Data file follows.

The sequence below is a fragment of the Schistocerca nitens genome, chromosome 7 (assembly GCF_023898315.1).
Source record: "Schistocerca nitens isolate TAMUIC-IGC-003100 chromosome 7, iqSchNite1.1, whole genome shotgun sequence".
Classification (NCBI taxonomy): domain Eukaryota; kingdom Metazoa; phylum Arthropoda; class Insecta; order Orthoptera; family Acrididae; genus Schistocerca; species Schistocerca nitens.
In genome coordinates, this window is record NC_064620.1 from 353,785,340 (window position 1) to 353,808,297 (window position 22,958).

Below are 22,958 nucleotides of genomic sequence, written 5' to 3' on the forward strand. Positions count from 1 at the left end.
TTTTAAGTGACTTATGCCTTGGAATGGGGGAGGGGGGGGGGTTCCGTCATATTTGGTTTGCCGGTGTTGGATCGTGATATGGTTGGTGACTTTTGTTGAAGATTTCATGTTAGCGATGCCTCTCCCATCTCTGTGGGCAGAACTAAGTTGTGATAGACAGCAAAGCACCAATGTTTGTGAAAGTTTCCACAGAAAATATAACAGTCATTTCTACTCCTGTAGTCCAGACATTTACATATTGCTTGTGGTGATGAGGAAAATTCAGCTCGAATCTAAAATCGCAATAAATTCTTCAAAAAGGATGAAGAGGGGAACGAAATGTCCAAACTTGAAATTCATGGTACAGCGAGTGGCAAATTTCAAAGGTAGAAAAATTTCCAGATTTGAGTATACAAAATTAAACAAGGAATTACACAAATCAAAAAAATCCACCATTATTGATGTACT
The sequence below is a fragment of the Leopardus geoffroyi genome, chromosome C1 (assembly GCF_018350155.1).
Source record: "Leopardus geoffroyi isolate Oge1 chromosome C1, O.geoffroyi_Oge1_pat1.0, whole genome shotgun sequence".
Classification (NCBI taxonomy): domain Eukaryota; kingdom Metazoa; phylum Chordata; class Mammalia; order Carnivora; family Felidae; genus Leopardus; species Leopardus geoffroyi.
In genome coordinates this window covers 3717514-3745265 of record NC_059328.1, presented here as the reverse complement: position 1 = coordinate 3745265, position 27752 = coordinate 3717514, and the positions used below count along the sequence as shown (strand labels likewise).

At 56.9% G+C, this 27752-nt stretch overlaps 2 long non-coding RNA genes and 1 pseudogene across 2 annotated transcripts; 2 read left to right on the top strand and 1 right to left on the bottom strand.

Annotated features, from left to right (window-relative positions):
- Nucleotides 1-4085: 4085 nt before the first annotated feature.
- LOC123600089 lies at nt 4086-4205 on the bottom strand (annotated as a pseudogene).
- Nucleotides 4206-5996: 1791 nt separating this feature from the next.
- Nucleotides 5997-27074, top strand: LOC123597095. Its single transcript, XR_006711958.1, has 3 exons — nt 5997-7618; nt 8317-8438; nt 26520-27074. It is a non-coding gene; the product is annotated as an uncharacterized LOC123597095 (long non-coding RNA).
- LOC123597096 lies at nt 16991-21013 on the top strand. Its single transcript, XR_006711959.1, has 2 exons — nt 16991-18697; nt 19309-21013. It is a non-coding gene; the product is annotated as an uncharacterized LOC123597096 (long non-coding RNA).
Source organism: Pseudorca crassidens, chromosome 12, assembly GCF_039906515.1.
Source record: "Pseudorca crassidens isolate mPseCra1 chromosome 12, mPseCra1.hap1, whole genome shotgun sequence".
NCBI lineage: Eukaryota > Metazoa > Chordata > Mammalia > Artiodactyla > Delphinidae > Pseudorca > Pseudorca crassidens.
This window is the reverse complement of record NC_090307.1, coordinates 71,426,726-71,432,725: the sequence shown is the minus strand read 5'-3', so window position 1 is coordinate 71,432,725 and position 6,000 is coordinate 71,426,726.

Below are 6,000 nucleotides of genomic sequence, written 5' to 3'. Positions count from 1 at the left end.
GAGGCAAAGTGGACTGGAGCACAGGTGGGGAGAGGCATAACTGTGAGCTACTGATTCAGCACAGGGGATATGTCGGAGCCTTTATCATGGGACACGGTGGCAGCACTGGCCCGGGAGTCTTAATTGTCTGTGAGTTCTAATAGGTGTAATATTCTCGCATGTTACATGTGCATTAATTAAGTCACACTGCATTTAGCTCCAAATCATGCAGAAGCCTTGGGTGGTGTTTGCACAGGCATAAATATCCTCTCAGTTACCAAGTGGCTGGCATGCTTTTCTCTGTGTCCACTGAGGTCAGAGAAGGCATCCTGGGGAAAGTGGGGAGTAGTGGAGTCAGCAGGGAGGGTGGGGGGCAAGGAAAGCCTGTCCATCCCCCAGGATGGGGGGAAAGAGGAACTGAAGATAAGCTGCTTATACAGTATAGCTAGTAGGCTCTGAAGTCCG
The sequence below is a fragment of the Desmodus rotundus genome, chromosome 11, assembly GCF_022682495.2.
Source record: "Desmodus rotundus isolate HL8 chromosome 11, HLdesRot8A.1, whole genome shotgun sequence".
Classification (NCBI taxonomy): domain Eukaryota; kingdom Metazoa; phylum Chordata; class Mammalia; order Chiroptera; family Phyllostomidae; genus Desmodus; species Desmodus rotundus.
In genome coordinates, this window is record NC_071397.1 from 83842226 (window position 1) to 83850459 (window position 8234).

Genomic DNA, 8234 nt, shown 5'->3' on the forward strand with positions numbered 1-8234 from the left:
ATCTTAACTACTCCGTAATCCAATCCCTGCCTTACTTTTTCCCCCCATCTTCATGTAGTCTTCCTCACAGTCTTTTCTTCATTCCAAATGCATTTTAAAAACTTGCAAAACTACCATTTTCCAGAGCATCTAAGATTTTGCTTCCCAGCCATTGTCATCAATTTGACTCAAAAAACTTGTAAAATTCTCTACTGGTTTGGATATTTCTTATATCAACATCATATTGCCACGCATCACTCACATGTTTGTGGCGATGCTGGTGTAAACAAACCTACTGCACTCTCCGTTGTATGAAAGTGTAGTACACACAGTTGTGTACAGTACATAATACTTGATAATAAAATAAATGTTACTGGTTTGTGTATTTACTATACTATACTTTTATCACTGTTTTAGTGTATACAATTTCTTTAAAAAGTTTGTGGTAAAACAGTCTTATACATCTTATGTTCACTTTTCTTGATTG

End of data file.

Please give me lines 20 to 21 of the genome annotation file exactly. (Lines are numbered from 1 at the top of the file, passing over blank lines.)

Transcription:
NCBI lineage: Eukaryota > Metazoa > Chordata > Mammalia > Artiodactyla > Delphinidae > Pseudorca > Pseudorca crassidens.
This window is the reverse complement of record NC_090307.1, coordinates 71,426,726-71,432,725: the sequence shown is the minus strand read 5'-3', so window position 1 is coordinate 71,432,725 and position 6,000 is coordinate 71,426,726.